Black Women's Voices are Heard in Social Media

These are some of the women you want to add to your timelines.

You should follow these women on social media. (Twitter)

Many of today's thought-leaders keep their conversations about social justice and policy going through social media.  Here are some black women to follow for a number of issues.

WASHINGTON, DC - SEPTEMBER 17: Co-Founder of Black Lives Matter Alicia Garza serves as a panelist for the National Town Hall: 'Black Lives Matter' discussion at Walter E. Washington Convention Center on September 17, 2015 in Washington, DC. (Earl Gibson III AFP/Getty)

Alicia Garza


Why follow her: The co-creator of Black Lives Matter takes conversations about social justice from panel discussions into hashtags.

Kierna Mayo (Ebony Magazine)

Kierna Mayo


Why Follow Her: She goes by K. Tubman. The Ebony Magazine leader often tweets about feminism and often has encouraging words for young girls.

Jamilah Lemieux speaks at a panel during EMILY's List 30th Anniversary Gala in Washington, DC. (Kris Connor AFP/Getty)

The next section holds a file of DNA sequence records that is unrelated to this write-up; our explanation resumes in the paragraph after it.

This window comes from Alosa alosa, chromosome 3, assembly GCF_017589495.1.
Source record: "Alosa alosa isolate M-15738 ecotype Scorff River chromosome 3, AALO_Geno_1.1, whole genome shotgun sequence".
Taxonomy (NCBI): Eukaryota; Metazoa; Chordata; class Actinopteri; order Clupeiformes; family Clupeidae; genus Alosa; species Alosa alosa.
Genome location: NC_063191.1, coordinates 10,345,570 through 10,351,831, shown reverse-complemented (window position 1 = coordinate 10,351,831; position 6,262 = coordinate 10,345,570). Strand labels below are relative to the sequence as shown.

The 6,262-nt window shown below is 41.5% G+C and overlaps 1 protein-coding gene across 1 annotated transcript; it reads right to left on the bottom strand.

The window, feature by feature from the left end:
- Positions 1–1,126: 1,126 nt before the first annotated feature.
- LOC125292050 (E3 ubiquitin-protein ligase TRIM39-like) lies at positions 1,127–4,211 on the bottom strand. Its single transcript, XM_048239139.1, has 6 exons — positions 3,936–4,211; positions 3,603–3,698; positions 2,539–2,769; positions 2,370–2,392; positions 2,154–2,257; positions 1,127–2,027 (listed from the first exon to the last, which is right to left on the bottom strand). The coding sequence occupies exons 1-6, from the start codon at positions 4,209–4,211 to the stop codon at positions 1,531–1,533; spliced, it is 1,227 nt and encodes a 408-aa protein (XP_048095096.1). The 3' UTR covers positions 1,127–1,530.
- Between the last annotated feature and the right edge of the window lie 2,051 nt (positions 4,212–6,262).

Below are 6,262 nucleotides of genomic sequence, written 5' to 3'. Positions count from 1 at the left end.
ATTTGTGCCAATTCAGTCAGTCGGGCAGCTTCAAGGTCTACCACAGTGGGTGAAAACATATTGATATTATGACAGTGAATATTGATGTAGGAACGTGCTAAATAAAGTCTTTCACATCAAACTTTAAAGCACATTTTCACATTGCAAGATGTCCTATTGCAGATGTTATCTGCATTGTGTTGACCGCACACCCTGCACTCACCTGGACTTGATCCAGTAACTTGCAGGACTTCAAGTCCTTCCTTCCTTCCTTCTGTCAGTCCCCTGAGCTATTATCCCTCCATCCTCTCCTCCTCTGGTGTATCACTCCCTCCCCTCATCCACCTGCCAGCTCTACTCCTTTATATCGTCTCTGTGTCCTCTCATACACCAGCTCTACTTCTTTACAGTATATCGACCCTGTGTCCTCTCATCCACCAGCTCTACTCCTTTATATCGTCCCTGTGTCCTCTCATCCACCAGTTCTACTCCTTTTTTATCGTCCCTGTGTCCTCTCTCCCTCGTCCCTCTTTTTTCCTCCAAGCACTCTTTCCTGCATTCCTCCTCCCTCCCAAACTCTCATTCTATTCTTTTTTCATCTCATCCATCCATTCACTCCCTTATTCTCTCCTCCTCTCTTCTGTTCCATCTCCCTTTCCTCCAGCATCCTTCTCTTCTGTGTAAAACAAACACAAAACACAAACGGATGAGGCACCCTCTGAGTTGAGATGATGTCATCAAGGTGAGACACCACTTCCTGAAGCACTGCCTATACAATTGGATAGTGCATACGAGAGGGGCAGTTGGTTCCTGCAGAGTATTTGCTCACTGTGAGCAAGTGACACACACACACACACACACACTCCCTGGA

Jamilah Lemieux


Why follow her: The journalist and critic fills her timeline with commentary on social justice, women’s issues and motherhood.

NBA player Kobe Bryant and sports columnist Jemele Hill speak onstage during the Genius Talks. (Jason Kempin/BET AFP/Getty)

Jemele Hill


Why follow her: You probably know her for her sports commentary, yet she often talks about the intersection of race and class in sports.

Jamila Bey


Why follow her: The journalist and radio host takes on secular issues. An outspoken atheist, Bey often African-Americans should reject religion.

Jamila Bey speaks to the American Conservative Union.